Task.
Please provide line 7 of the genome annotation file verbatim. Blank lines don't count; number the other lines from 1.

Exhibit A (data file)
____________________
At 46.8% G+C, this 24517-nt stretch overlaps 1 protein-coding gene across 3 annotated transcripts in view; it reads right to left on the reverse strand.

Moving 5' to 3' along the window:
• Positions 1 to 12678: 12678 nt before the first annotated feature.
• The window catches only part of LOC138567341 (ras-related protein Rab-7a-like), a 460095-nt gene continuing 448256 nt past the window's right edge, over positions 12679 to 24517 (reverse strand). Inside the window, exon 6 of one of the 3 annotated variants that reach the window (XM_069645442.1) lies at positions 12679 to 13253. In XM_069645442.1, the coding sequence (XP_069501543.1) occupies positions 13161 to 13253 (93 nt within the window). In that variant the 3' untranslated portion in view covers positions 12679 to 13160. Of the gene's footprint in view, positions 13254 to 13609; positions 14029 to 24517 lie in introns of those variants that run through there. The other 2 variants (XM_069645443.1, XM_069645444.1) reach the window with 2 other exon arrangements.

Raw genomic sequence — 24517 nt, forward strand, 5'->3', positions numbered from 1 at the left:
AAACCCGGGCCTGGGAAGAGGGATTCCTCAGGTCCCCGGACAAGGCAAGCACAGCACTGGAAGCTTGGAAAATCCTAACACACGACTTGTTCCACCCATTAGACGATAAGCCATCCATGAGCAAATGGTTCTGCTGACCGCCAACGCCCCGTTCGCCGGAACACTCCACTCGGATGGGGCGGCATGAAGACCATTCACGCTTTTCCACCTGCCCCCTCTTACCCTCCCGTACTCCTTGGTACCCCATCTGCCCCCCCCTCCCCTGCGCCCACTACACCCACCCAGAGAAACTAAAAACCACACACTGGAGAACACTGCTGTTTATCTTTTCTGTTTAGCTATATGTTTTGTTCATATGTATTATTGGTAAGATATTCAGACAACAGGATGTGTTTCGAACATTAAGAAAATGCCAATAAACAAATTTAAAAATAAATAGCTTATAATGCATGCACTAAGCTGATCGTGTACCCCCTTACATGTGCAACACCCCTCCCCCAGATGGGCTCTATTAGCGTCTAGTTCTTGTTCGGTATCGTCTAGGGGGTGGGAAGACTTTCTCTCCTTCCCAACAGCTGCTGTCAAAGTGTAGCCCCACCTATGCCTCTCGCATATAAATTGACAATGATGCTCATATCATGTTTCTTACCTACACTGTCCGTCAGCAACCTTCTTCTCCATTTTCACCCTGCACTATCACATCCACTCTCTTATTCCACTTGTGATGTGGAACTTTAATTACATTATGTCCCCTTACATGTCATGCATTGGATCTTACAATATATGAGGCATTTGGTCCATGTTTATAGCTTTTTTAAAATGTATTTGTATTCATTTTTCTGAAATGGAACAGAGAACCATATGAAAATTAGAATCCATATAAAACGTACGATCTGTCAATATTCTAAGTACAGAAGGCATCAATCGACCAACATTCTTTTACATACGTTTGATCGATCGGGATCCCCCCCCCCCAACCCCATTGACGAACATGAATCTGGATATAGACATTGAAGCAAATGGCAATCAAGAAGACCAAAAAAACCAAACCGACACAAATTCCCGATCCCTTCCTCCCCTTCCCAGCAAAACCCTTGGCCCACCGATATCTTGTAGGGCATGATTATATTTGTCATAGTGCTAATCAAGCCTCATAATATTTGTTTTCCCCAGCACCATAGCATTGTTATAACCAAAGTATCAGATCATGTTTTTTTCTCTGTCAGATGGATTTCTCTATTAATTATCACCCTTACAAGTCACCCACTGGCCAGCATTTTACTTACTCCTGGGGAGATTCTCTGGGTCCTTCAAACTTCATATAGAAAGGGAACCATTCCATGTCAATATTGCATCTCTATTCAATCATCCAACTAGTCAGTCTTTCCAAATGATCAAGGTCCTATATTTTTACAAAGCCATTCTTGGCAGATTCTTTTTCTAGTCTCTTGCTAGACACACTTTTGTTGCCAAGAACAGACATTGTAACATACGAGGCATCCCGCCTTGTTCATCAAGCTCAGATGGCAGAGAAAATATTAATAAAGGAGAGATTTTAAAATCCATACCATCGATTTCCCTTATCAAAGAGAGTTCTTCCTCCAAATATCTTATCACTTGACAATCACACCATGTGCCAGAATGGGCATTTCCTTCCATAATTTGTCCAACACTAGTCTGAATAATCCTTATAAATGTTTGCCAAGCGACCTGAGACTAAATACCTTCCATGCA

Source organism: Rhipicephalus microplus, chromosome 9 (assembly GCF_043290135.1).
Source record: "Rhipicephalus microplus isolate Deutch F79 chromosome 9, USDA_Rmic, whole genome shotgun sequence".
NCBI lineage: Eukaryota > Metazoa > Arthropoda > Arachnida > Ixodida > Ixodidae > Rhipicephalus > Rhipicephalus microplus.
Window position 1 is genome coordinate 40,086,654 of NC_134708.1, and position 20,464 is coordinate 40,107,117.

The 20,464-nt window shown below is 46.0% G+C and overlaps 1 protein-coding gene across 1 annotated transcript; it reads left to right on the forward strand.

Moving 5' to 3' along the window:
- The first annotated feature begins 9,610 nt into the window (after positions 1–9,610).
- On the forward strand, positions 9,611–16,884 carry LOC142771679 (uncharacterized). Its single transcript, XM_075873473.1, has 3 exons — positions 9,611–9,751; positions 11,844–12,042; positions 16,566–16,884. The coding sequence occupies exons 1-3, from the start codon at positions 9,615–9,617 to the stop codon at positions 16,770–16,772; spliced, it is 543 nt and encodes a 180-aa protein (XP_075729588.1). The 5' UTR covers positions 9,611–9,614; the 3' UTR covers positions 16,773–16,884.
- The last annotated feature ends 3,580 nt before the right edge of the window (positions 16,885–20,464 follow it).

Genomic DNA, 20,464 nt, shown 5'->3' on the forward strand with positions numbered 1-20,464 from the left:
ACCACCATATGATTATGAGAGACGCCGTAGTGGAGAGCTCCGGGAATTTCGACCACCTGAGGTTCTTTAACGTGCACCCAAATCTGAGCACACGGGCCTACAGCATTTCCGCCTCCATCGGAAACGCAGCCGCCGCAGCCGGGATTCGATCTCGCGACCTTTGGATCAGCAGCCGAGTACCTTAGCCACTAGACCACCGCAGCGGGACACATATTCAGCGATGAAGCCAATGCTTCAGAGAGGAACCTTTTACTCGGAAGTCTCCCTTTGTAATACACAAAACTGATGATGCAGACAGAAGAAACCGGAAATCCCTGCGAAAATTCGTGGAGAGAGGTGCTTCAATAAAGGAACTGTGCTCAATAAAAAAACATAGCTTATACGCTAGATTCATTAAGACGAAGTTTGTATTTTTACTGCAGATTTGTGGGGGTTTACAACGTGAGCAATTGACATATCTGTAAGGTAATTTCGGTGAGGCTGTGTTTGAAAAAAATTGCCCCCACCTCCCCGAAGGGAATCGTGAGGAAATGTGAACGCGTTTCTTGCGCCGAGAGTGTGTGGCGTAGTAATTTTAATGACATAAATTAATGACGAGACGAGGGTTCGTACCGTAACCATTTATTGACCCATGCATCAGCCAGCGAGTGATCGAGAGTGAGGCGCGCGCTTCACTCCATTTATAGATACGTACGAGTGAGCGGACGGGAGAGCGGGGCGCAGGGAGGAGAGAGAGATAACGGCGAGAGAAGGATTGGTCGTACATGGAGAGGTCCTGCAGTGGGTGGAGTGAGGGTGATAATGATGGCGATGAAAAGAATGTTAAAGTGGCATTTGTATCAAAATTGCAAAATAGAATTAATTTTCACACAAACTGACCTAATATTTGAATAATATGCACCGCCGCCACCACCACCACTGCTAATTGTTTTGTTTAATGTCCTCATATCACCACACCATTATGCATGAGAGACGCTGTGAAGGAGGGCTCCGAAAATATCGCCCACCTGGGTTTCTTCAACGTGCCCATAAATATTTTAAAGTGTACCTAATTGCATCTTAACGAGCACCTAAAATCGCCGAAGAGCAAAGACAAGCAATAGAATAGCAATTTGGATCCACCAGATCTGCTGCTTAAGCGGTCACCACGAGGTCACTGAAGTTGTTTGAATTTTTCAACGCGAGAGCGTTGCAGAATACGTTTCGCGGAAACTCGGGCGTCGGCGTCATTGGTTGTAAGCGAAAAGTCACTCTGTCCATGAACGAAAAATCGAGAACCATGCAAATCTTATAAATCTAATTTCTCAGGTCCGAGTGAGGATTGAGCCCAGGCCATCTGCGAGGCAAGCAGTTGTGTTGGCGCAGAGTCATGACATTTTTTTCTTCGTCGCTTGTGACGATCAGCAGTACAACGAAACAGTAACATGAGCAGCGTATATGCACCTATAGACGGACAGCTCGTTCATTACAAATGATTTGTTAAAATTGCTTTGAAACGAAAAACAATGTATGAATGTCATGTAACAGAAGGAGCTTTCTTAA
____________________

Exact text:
Source organism: Rhipicephalus microplus, chromosome 9 (assembly GCF_043290135.1).